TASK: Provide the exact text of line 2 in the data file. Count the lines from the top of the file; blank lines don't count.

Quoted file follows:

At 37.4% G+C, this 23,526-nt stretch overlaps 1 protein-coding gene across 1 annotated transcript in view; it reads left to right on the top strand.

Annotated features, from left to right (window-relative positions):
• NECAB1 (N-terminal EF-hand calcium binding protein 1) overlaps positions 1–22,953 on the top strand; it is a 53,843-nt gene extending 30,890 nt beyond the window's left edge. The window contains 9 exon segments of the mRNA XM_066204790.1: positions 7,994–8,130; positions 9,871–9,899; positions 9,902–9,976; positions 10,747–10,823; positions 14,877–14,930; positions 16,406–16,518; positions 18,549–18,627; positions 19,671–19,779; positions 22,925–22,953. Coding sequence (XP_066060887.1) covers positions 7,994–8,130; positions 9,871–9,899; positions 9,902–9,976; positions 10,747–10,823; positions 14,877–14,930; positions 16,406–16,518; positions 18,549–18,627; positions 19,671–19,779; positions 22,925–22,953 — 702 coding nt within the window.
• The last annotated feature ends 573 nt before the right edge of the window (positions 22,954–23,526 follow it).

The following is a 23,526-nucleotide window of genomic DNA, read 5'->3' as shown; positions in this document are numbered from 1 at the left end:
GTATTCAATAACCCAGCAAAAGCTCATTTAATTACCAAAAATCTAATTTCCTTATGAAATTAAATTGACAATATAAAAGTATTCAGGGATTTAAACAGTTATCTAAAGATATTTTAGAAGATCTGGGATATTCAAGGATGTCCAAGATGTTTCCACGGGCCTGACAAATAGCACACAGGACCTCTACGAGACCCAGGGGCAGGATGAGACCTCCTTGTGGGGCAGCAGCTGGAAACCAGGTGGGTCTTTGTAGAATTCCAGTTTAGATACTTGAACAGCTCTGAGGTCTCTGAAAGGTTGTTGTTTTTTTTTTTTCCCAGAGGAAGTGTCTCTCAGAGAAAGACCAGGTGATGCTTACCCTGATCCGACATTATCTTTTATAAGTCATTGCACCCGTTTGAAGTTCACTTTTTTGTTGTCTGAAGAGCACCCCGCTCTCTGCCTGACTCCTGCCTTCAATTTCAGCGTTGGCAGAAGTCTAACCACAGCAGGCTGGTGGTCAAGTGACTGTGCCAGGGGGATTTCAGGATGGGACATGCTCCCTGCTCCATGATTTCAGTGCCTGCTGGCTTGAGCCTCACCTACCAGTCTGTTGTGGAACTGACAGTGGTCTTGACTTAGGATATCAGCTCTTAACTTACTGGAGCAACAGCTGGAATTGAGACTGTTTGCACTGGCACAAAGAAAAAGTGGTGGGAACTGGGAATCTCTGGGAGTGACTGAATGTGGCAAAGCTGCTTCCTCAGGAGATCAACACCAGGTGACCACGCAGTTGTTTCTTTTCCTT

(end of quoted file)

Annotated features, from left to right (window-relative positions):